The engraved steel shaffron which sold for £13,750.
The top lot of Friday 29 October’s Islamic & Indian Art sale was a 20th century talismanic shirt which sold for a staggering £22,500, including Buyer’s Premium – 30 times more than its low estimate of £600.
The following two top lots were both more than double their low estimates. A brass mamluk hanging lantern, from the 14th or 15th century, sold for £17,500 and an engraved steel shaffron sold for £13,750, both including Buyer’s Premium. The shaffron had also been shortlisted for the Outstanding Islamic/Indian Work of Art from an Auction House at this year’s edition of Asian Art in London.
Overall, the Islamic & Indian Art sale totalled 81% by value and 63% by lot, with a total hammer result of £182,835.
On the morning of the Islamic & Indian Art sale, the Department also held a single owner sale of Islamic Art, Property of a European Collector Part II. The sale sold 282% by value and 88% by lot, and the top three lots all sold for more than 10 times their low estimates.
The top lot of this sale was a 19th century illustrated erotic manuscript, The book of Alfieh and Sharduyeh, which went for £20,000, including Buyer’s Premium – 20 times its low estimate of £1,000.
This was followed by a pair of Qajar Achaemenid-revival repoussé silver vases, decorated with illustrations of scenes inspired by Persia's glorious past, which went for £12,500 including Buyer’s Premium, against an original low estimate of £800. The next was a lacquered papier-mâché pen case (qalamdan), illustrating the mythical kings of Iran, which sold for £11,875, including Buyer’s Premium, over 30 times its original low estimate of £300.
Head of Department Beatrice Campi said “These Islamic, Iranian and Indian art auctions were some of our most successful to date, featuring a greatly varied and intriguing selection of lots which yielded incredible results especially in the sections of the arts of Iran, Early Islamic Art and Textiles. Auctions like these prove not only the ability of our specialist team to source, accurately research and deal with special lots from both the Islamic and Indian lands, but also to sell them on behalf of our vendors for great totals, often exceeding of several times the current market estimates.”
A Middle Eastern Journey
Hot on the heels of these two sales, the Department then held its third edition of the A Middle Eastern Journey auction, on Wednesday 3 November. This is an auction that draws on our wide range of departments, themed around topographical and ethnographic items that take you on a journey through Middle Eastern art, history and culture.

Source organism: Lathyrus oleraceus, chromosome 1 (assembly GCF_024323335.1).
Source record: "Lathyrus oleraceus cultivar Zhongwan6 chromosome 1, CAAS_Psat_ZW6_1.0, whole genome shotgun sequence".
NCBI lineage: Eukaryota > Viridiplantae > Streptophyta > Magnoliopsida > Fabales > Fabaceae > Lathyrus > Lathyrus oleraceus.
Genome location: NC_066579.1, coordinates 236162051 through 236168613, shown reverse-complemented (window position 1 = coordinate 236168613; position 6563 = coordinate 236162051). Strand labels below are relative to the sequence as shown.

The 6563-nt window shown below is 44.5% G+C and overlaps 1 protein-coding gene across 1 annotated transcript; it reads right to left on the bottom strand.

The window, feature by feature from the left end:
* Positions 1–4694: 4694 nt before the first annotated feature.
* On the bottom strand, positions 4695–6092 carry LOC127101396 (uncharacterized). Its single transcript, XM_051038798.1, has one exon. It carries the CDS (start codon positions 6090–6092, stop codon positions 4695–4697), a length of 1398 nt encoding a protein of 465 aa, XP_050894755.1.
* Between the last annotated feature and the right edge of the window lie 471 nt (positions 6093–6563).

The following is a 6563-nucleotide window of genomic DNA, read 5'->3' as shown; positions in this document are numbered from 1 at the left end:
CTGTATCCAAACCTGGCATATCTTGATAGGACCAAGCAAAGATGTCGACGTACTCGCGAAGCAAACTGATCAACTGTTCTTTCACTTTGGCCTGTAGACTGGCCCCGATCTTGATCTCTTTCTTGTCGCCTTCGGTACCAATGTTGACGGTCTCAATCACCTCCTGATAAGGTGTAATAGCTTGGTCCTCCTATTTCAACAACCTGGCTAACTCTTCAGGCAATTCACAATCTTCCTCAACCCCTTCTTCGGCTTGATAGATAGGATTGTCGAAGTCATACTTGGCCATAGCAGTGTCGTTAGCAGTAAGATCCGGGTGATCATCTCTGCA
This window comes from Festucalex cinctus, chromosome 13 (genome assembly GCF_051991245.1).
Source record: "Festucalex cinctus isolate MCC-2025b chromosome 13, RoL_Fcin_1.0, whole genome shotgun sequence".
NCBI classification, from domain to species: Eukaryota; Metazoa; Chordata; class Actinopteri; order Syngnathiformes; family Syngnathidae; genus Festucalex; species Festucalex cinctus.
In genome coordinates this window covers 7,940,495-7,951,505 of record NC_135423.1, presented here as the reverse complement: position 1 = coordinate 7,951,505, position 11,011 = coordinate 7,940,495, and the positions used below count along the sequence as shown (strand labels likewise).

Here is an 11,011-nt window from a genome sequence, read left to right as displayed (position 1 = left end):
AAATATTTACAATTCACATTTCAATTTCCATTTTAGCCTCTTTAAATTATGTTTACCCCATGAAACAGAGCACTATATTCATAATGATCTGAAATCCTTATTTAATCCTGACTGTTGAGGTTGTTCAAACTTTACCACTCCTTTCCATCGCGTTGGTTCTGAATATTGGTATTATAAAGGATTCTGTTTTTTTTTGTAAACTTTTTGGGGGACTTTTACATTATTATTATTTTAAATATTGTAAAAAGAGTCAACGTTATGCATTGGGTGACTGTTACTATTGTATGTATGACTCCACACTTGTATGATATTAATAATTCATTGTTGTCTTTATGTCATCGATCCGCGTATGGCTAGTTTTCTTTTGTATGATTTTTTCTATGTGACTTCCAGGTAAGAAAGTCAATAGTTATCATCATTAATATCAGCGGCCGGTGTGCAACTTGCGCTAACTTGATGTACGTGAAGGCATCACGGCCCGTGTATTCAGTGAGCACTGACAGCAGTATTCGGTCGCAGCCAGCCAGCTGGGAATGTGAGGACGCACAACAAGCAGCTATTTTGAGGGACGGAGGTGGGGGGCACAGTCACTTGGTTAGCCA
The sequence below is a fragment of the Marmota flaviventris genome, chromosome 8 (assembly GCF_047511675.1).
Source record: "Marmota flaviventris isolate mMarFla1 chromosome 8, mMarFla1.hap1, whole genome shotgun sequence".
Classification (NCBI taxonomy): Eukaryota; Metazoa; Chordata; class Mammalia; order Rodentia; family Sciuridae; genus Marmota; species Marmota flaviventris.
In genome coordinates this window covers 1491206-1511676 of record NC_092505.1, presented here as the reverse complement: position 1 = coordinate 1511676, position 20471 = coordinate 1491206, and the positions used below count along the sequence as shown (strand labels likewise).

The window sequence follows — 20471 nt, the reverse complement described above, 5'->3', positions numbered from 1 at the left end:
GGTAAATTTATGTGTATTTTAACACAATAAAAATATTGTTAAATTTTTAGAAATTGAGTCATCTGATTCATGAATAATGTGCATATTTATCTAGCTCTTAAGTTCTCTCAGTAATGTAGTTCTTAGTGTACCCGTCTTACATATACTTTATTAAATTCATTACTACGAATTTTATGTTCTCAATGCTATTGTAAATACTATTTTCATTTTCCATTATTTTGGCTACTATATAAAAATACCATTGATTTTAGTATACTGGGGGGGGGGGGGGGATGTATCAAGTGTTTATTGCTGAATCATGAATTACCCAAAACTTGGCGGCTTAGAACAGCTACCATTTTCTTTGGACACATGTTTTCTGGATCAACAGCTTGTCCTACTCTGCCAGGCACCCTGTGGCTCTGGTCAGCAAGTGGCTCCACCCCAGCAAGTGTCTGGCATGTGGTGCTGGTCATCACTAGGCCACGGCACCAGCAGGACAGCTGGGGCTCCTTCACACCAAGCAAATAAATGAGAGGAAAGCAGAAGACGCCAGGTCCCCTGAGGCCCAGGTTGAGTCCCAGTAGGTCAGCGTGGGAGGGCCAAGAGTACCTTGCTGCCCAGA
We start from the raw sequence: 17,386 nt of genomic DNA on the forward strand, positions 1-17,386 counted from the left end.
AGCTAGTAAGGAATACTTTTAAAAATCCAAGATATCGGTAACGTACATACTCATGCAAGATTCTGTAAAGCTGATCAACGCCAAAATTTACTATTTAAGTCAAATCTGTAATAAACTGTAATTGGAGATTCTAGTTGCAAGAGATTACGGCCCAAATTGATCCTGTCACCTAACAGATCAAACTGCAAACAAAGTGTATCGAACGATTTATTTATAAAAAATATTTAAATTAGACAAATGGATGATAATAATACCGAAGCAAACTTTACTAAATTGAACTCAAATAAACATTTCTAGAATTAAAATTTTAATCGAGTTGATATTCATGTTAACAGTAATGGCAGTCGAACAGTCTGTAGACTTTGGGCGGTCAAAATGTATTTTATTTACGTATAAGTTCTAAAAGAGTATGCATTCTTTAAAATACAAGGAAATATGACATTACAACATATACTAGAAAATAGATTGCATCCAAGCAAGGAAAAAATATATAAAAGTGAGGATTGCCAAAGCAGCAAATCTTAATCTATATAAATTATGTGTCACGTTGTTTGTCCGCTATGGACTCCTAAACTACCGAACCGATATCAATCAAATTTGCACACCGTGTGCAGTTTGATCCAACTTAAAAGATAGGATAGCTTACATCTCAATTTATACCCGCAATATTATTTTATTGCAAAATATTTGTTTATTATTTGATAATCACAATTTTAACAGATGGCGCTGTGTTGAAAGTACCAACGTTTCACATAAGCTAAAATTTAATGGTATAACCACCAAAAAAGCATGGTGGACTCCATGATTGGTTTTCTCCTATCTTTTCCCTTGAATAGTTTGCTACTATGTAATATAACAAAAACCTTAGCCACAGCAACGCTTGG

The top lot was a landscape painting of the Indian city of Lucknow from the Gomti river, which sold for £9,375, including Buyer’s Premium. Likely painted by a British artist in the early to mid-19th century, this lot speaks of an era when many British individuals chose to settle in the city of Lucknow in India, including several landscape painters, who then went on to set up local Company Painting schools.
The second top lot was another to achieve a price well above its estimates – two pietra dura panels, inlaid with a variety of colourful hardstones including jaspers, marbles and agates, which sold for £8,750, over 10 times its high estimate. The complex decorative art of pietra dura inlay is a technique in which highly polished coloured stones are cut and fitted onto a hardstone panel to create images, first seen in Ancient Rome.
Beatrice Campi, the Head of Sale, said “Our third edition of A Middle Eastern Journey sale proved yet again how successful and engaging cross-cultural and multi-departmental auctions can be. Five different departments at Chiswick Auctions engaged in this year’s edition, each of them sourcing lots from different vendors and reaching out to a diverse pool of both UK-based and international clients.”
“In the next edition in 2022, we hope to involve even more departments aiming to make this auction a true ‘hot pot’ of expertise and cross-cultural influences.”
For more information on these sales or future ones, please contact the Head of Department, Beatrice Campi email@example.com